Law360 (March 10, 2021, 6:08 PM EST) -- Major real estate cases brought on by COVID-19 have shown courts are amenable to considering "material adverse change" clauses as means to call off M&A deals, while a pair of tenant-friendly rent dispute rulings also have landlords on high alert.
Lawyers say that a year into the pandemic, buyers and sellers are carefully looking at the language in their mergers and acquisitions contracts after a Delaware court decision allowed a buyer to back out of a megadeal.
Meanwhile, it still remains difficult for tenants to win rent payment disputes, although tenant-friendly decisions in Illinois and Massachusetts have created some concern among landlords.
Here, Law360 looks at four key disputes and what's been learned from each.
Simon Property Group Inc. announced a deal to buy fellow mall operator Taubman Centers Inc. for $3.6 billion in February 2020, but as the mall sector tanked amid the COVID-19 pandemic, Simon sought an out.
The buyer sued in Michigan state court, saying it had a right to exit the deal due to a material adverse effect clause — another name for a material adverse change clause — in the agreement. Such provisions allow parties to terminate deals if some adverse change in circumstances, as defined by the specific nature of the clause, occurs after the agreement is signed.
With the case headed toward trial, the companies reached a settlement in November that involved Simon paying a revised price of roughly $3 billion.
While the settlement meant the M&A deal went forward, it left unanswered the question of how a court might rule on MAE clauses during the pandemic. The case had largely centered on how widely the retail sector was interpreted and whether Taubman had been disproportionately harmed by the health crisis.
"The dispute between Simon and Taubman, particularly over the proper interpretation of the MAE ... provision, is an example of how even well-drafted provisions can be subject to differing interpretations, and of how it's often in the interest of all parties to settle rather than to embark upon what can be lengthy, expensive and uncertain litigation," said John Sullivan, chair of U.S. real estate at DLA Piper, who was not involved in the case.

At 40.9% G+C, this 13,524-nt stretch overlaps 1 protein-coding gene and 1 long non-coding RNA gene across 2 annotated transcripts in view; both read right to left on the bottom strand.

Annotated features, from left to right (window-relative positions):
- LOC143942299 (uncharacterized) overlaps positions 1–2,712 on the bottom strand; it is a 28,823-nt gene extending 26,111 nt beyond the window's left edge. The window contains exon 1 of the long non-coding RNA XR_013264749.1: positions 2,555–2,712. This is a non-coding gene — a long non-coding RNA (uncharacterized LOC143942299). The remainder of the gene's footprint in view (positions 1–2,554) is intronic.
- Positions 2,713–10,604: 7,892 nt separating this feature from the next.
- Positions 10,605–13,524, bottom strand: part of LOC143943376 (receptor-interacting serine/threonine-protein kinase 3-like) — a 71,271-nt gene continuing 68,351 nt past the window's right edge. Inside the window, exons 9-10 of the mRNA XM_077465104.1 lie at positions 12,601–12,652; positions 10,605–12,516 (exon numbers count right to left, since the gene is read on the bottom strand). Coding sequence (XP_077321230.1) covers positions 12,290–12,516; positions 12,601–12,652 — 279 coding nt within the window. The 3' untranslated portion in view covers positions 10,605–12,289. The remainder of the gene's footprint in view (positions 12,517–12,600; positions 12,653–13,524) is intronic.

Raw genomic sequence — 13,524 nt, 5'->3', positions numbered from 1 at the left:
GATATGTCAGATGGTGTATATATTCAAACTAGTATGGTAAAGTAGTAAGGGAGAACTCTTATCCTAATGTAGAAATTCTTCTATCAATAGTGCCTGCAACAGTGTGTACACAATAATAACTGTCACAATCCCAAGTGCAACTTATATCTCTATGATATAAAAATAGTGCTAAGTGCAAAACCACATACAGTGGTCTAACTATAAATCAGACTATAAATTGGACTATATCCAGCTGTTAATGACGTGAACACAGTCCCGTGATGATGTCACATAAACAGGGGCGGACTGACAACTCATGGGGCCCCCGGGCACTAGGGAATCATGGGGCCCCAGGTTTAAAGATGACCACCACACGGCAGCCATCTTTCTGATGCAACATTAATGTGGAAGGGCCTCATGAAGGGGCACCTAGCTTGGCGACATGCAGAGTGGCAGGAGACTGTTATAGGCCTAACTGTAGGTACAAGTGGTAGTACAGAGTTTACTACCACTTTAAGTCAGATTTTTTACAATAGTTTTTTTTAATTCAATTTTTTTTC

Simon was represented by Thomas Cranmer, A. Michael Palizzi and Larry Saylor of Miller Canfield Paddock & Stone PLC and by Paul Weiss Rifkind Wharton & Garrison LLP.
Taubman was represented by Honigman LLP and Wachtell Lipton Rosen & Katz.
The Taubman special committee of the board of directors was represented by Keefe Brooks and Steven Ribiat of Brooks Wilkins Sharkey & Turco PLLC and by Kirkland & Ellis LLP.
The case is Simon Property Group Inc. vs. Taubman Centers Inc., case number 2020-181675-CB, in the Circuit Court for the Sixth Judicial Circuit of Oakland County, Michigan.
While all eyes in the retail M&A world in 2020 were on the Simon-Taubman dispute, hotel M&A lawyers closely watched a fight between Mirae Asset Global Investments Co. Ltd. and Dajia Insurance Group. Lawyers say a court's decision to let Mirae off the hook for its $5.8 billion hotel portfolio purchase from Dajia provides important information about the interpretation of MAC clauses.
Korea-based Mirae had inked a deal in September 2019 to buy 15 hotels from Dajia, which was formerly Anbang Insurance, but the transaction subsequently stalled when a third party filed fake deeds for some of the properties. Meanwhile, in April, with the hotel sector under extreme pressure from COVID-19, Mirae said Dajia had defaulted on the deal.
Dajia sued Mirae in response, seeking to bar the company from backing out of the deal. The portfolio included properties in California and New York.
Delaware's Chancery Court sided with Mirae in November, saying Dajia made "extensive changes" on the business side as hotel occupancy plummeted in March and April. Those changes violated the purchase and sale agreement, which required the company to continue a normal course of business up until the deal's closing, the court said.
"This case was the first case in Delaware to make a determination about whether COVID was considered a MAC that permitted a termination of the [sale and purchase agreement] ... or whether COVID caused sufficient disruption to the business of the seller to be considered a material change in the ongoing operation of [the] seller's business," said Robert Ivanhoe, vice chair of Greenberg Traurig LLP, who led the M&A deal for Mirae and was a witness in the court case. "The latter determination gave Mirae the right to terminate the SPA and receive a return of its deposit."
In addition to the pressure on the hotel sector, Mirae had been concerned about not being able to get clean title to the properties, and the Delaware court said Dajia had not been forthcoming regarding the fake deed matter.